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Fake News and "Post-Truth": Resources for Citizens, Students and Educators: Media literacy/education

Resources to extend Post-Truth panel series discussion

From the National Association of Media Literacy Education

Media literacy is the ability to ACCESSANALYZEEVALUATECREATE, and ACT using all forms of communication.

In its simplest terms, media literacy builds upon the foundation of traditional literacy and offers new forms of reading and writing.

Media literacy empowers people to be critical thinkers and makers, effective communicators and active citizens.

Code of Best Practices in Fair Use for Media Literacy Education

Some relevant books

See items in the Castleton University Catalog on
media literacy


Some examples:

Media literacy organizations

"Center for Media Literacy is an educational organization that provides leadership, public education, professional development and educational resources nationally and internationally. Dedicated to promoting and supporting media literacy education as a framework for accessing, analyzing, evaluating, creating and participating with media content, CML works to help citizens, especially the young, develop critical thinking and media production skills needed to live fully in the 21st century media culture."


Common Sense Media
"A nonprofit organization dedicated to helping you to get the most out of media and technology for children, across life and learning." Curriculum on digital literacy and digital citizenship and much more


News Literacy Project
"A nonpartisan national education nonprofit that works with educators and journalists to teach middle school and high school students how to sort fact from fiction in the digital age."  Offers Checkology curriculum.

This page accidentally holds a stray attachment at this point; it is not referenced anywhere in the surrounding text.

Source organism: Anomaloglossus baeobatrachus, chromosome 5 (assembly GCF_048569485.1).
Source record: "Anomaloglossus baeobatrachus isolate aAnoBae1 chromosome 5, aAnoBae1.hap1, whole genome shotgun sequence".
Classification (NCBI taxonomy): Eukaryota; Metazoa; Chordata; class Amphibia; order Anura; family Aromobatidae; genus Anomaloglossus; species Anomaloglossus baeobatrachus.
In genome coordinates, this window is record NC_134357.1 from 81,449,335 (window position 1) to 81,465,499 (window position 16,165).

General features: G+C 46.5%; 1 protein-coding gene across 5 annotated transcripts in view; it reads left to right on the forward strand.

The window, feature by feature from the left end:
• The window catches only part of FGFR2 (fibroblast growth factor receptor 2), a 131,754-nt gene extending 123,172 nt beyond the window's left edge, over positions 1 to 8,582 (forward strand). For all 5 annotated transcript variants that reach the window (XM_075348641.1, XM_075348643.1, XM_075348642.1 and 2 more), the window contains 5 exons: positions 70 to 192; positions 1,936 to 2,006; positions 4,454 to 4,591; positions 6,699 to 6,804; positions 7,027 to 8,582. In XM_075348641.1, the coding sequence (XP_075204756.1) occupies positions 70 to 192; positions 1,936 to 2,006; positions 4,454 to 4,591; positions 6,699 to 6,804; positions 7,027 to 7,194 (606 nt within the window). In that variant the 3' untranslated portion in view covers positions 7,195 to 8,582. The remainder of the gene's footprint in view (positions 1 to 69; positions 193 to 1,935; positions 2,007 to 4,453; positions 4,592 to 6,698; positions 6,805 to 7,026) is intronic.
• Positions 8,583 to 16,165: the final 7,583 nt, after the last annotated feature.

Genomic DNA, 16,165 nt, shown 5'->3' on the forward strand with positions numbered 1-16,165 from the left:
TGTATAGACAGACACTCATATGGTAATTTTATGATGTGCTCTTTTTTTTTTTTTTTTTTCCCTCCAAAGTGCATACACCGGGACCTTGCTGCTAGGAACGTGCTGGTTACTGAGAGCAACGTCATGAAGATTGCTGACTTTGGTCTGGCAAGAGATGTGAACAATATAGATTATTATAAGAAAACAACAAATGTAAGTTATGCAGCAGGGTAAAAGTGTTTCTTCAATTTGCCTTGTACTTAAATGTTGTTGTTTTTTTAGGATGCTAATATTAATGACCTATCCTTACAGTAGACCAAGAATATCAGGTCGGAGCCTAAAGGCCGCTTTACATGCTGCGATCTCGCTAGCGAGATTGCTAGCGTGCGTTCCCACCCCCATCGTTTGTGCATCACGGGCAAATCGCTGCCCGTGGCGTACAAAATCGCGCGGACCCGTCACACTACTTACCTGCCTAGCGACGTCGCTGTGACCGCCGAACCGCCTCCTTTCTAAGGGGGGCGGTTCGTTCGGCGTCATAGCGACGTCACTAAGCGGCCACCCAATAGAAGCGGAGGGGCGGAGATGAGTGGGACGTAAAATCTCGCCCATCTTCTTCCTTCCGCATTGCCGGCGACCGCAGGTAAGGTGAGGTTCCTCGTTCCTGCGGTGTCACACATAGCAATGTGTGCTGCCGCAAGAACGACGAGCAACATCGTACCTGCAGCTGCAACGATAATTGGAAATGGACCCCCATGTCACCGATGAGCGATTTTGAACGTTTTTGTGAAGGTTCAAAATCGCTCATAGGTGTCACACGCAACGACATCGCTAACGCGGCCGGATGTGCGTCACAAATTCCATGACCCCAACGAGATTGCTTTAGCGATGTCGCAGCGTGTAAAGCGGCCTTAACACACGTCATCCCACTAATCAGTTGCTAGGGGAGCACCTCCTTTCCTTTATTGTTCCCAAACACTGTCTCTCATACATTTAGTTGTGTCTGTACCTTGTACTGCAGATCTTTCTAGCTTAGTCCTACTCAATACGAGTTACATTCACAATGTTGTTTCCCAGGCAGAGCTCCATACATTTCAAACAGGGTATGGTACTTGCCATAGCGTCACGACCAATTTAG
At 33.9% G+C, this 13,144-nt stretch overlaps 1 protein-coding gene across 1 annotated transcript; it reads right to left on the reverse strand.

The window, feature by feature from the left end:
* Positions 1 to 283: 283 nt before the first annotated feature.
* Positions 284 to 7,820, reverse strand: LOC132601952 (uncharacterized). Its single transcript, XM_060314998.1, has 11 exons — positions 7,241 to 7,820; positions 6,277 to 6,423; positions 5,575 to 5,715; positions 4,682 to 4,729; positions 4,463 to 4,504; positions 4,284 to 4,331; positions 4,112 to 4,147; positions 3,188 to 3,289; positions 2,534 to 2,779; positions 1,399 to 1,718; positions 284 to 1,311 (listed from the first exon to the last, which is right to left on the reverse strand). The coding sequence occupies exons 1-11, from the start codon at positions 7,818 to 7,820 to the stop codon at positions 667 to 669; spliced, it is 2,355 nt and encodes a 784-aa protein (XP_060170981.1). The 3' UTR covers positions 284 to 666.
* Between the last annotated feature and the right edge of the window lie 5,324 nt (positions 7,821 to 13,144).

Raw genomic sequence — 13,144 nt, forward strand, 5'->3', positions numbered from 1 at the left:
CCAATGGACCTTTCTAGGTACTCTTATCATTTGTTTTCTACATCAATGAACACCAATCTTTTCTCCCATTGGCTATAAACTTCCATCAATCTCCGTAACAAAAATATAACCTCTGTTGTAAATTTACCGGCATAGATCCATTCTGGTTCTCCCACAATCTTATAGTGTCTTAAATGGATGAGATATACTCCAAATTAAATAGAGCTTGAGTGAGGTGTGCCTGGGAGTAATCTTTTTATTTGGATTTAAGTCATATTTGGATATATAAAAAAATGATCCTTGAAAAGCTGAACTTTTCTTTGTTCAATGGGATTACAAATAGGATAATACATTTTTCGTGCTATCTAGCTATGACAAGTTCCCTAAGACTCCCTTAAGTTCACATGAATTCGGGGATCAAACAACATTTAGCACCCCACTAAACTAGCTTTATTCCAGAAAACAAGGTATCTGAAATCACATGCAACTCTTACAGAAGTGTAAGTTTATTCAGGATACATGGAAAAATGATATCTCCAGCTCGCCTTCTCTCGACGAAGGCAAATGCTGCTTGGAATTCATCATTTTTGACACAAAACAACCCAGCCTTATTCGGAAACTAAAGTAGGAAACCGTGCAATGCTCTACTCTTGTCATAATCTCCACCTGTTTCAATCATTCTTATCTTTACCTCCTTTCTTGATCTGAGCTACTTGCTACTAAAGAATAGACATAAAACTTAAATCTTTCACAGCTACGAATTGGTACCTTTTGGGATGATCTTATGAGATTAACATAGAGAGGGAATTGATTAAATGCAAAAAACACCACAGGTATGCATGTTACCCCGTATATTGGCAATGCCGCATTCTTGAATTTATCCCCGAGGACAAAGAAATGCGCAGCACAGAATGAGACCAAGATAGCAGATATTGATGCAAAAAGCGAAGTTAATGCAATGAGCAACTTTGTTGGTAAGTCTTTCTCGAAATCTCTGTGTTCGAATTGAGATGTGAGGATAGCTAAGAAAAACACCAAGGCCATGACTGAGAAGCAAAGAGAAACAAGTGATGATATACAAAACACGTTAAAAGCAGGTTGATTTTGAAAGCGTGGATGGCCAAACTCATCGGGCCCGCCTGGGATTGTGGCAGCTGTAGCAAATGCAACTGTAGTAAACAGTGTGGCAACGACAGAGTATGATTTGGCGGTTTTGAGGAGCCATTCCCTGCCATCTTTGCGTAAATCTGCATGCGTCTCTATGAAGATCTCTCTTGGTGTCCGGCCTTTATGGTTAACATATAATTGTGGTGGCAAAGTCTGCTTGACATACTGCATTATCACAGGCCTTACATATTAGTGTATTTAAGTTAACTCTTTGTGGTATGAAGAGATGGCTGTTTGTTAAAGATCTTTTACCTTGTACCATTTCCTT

Center for News Literacy at Stony Brook University

A film

Media Literacy in the 21st-Century Classroom from Carmelina Films (2009)

Subscription resource.  Log-in required for off-campus access.

 

A film

Recognizing Online Propaganda, Bias, and Advertising from Cambridge Educational Films

Subscription resource.  Log-in required for off-campus access.

Resources

Center for Media and Child Health
A project of Children’s Health Boston, Harvard Medical School, and Harvard School of Public Health.  “Our vision is to education and empower both children and those who care for them to create and consume media in ways that optimize children’s health and development”

Joan Ganz Cooney Center at Sesame Workshop
“Advancing children’s learning in a digital age.” An “independent research and innovation lab that focuses on the challenges of educating children in a rapidly changing media landscape.” 

Teaching with Movies: A Guide for Parents and Educators from the F.I.L.M. (Finding Inspiration in Literature & Movies Project). 
From the guide: "The F.I.L.M. Project has been crafting free activity and discussion guides around selected books and movies for several years to offer parents and leaders of youth a fun and insightful learning experience from watching a movie. This guide takes F.I.L.M. curriculum to a whole new level in offering the know-how to select movies with redeeming messsages, and develop meaningful lessons and discussions for use with your group of youth. With this guide, the concept of F.I.L.M. is broadened to a greater breadth of movies, offering you a greater choice of movies and flexibility of lessons."

FlackCheck.org
From the Annenberg Public Policy Center of the University of Pennsylvania. A "political literacy companion site to the award-winning FactCheck.org...provides resources designed to help viewers recognize flaws in arguments in general and political ads in particular. Video resources point out deception and incivility in political rhetoric."